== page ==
The baseline management data were generated assuming the possible existing conditions for the whole basin. The amounts of fertilizers considered for the scenarios were taken from the typically used amounts for corn, peanut, soybean, and cotton in the state: 200 kgN/ha/y, 0 kg N/ha/y, 0 kgN/ha/y, and 84 kgN/ha/y, respectively [59,60]. The planting and the harvesting dates were also incorporated at the state level [61]. The tillage conditions incorporated for the baseline were divided into two parts: 20 cm deep plowing with moldboard during or before planting, and 10 cm deep plowing with disk or chisel after harvesting [46,62,63,64]. The irrigated percentages of crop acreages of the study area varied between 1% to 23%, which was assumed to be dominated by a non-irrigated system [44,65]. Therefore, the analysis was conducted assuming non-irrigated cases with the model irrigation index setting to 0.

2.5. Climate and Management Scenario Development

The climate-related scenarios were developed by varying ranges of temperature, precipitation, and atmospheric CO2 concentration with change factors [46,66]. The management-related scenarios were generated by varying management components (nutrients, residue, and tillage).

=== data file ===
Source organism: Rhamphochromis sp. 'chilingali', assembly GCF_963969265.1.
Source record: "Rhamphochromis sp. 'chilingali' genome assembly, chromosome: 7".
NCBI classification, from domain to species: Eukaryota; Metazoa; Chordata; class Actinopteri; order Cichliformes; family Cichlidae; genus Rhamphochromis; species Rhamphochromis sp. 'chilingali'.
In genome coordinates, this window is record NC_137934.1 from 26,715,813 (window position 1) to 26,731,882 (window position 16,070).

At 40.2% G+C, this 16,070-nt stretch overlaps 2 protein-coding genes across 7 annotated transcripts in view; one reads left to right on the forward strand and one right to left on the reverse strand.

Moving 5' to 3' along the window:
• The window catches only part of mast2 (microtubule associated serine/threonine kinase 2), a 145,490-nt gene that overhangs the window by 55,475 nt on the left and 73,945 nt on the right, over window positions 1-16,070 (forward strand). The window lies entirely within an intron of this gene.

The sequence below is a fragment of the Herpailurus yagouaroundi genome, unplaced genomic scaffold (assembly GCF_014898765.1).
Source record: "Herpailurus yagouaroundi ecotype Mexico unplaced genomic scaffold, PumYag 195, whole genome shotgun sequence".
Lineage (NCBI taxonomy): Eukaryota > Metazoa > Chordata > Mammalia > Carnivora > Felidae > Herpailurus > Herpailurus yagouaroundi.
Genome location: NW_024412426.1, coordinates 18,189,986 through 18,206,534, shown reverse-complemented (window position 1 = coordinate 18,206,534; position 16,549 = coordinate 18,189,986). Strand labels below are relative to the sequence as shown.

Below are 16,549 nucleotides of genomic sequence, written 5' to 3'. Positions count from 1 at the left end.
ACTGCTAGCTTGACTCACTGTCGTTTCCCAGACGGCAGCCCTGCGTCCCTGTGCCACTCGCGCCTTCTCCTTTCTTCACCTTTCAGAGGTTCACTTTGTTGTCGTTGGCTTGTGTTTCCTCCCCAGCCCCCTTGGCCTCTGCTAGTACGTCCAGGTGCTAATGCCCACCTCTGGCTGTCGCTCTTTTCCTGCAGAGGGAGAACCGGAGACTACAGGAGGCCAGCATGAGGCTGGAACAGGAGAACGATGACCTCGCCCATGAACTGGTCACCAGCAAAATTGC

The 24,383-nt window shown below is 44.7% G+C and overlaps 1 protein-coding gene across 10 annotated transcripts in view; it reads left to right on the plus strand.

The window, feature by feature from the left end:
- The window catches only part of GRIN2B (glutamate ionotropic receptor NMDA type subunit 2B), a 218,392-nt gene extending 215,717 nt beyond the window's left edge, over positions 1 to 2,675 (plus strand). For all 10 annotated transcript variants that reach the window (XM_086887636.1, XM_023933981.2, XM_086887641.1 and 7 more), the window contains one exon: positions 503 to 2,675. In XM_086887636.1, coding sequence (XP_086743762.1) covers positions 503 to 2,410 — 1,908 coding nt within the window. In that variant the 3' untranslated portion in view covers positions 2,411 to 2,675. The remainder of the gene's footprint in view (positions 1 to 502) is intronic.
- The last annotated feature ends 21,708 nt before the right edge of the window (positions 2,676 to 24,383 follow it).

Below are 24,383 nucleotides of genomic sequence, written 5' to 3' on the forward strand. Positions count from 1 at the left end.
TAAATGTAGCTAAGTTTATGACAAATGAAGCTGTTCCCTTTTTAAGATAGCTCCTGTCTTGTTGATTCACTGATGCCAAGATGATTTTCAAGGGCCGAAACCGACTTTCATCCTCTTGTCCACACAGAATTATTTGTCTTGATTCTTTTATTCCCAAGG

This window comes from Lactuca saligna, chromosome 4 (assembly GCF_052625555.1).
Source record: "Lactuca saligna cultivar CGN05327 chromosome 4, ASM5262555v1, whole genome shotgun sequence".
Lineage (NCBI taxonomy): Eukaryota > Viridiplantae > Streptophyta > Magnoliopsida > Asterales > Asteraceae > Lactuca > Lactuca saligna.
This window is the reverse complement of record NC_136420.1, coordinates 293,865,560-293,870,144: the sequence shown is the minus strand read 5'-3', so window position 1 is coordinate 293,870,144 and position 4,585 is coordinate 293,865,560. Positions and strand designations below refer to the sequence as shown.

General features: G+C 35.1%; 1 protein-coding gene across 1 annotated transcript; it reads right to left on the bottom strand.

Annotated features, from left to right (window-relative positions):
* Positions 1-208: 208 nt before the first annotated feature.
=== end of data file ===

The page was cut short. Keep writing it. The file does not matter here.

Considering baseline (1980–2018) and target future projection periods (around 2100) of this study, eight-step temperature changes (−3 °C to +6 °C) with 1.5 °C increments were considered. Cooling scenarios (−3 °C to −1 °C) were included in the study even though the temperature was most likely to increase in the considered timeline of this study [54,55]. The cooling scenarios showed the impacts of reduced temperature, which resulted in a wider range of observations. For atmospheric CO2 concentrations, three values were used: one baseline (370 ppm, a middle value for base time range), RCP 4.5 (538 ppm), and RCP 8.5 (936 ppm) (Supplementary File, Tables S1–S3). Since no study was found on the atmospheric CO2 concentration of SEUSA, the global assumption was used.